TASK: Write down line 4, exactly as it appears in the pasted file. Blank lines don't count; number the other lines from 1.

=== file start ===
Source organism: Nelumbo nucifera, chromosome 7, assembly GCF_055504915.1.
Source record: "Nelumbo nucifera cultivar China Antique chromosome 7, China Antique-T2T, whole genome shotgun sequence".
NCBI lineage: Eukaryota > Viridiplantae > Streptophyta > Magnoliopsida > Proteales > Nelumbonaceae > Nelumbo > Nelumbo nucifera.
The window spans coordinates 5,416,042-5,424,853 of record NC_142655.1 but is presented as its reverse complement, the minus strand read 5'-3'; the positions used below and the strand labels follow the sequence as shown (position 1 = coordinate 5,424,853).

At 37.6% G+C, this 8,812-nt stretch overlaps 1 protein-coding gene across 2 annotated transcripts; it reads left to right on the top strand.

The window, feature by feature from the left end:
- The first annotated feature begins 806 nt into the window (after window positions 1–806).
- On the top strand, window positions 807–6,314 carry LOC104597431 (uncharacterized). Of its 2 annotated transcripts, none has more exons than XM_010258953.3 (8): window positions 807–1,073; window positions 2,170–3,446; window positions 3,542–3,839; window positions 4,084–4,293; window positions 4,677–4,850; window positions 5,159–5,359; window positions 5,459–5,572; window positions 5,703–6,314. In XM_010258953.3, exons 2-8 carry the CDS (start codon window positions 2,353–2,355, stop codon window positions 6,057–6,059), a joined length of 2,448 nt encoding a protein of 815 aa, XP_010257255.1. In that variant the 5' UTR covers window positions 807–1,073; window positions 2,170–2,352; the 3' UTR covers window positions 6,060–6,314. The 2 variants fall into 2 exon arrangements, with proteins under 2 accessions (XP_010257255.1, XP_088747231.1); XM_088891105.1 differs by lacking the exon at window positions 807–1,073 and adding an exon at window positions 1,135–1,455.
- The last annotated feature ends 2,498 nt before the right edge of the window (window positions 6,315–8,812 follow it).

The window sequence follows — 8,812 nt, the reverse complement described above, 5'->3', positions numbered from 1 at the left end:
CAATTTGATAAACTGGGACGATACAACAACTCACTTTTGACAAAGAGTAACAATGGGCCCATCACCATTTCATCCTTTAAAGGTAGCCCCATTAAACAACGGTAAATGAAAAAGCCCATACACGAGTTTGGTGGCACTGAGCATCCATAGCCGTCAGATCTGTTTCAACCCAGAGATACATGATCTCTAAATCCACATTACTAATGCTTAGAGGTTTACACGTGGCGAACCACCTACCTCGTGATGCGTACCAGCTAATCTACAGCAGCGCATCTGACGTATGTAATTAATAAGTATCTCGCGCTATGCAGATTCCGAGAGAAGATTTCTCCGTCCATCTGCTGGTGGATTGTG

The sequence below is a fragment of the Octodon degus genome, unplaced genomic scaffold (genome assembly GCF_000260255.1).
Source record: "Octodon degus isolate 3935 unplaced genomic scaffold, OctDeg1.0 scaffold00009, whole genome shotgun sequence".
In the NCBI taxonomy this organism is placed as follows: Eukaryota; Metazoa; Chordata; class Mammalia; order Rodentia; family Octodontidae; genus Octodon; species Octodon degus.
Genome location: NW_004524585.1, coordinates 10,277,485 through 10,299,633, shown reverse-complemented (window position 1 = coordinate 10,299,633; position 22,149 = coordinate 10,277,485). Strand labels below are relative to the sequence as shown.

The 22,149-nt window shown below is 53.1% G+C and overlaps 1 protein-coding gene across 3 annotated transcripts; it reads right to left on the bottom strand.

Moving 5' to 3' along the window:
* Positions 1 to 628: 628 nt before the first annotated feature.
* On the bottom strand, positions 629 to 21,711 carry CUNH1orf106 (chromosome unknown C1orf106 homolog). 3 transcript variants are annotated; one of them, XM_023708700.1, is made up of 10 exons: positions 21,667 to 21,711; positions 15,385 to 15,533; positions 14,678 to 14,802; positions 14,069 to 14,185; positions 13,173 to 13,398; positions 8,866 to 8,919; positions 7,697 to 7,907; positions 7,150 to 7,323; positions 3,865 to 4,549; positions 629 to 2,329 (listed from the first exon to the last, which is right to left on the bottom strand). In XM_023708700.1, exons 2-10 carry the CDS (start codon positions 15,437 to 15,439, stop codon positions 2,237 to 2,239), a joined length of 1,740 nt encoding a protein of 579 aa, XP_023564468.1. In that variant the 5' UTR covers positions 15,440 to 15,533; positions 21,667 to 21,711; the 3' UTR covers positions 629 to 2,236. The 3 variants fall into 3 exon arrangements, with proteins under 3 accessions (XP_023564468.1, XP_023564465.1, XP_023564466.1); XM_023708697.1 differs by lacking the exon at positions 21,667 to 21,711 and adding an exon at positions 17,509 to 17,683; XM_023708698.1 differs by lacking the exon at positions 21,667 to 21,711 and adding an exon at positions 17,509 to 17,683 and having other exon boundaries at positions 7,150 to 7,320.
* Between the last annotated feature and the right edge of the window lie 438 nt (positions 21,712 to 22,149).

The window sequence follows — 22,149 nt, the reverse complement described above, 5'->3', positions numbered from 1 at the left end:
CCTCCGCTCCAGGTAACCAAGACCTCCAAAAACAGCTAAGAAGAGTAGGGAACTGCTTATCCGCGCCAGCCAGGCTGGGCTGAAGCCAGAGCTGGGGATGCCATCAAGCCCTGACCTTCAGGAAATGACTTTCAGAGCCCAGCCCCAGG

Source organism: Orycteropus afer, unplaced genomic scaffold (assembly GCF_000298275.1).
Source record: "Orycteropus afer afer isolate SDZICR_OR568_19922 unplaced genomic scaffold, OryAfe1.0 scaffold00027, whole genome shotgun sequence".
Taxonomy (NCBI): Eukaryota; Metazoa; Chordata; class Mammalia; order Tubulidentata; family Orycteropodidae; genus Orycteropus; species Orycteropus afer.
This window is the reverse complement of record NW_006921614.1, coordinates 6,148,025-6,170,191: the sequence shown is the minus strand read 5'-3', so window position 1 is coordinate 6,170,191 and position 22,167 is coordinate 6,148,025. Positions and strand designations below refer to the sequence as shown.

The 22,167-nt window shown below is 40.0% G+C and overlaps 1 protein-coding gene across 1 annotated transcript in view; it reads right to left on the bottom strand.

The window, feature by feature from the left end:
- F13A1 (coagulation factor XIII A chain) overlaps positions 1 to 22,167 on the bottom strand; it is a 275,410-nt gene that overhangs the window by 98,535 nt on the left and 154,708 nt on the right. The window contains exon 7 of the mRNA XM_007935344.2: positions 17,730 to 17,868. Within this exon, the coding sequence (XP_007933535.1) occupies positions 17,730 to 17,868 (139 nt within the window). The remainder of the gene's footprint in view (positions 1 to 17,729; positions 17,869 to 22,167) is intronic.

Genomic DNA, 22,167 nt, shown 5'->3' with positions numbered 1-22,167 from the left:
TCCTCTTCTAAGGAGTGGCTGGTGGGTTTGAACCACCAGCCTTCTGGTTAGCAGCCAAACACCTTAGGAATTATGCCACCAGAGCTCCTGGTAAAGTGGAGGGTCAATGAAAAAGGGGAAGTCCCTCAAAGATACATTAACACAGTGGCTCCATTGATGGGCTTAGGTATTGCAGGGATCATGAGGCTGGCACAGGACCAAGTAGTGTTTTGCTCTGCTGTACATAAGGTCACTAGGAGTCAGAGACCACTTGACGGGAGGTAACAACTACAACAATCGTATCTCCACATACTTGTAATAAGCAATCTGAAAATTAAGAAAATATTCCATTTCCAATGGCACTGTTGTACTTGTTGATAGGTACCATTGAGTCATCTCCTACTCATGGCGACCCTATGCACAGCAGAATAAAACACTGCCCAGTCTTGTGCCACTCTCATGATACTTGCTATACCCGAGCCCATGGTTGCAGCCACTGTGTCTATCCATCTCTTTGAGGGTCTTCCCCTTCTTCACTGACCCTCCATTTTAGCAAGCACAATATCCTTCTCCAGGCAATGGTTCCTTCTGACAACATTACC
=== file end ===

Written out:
The window spans coordinates 5,416,042-5,424,853 of record NC_142655.1 but is presented as its reverse complement, the minus strand read 5'-3'; the positions used below and the strand labels follow the sequence as shown (position 1 = coordinate 5,424,853).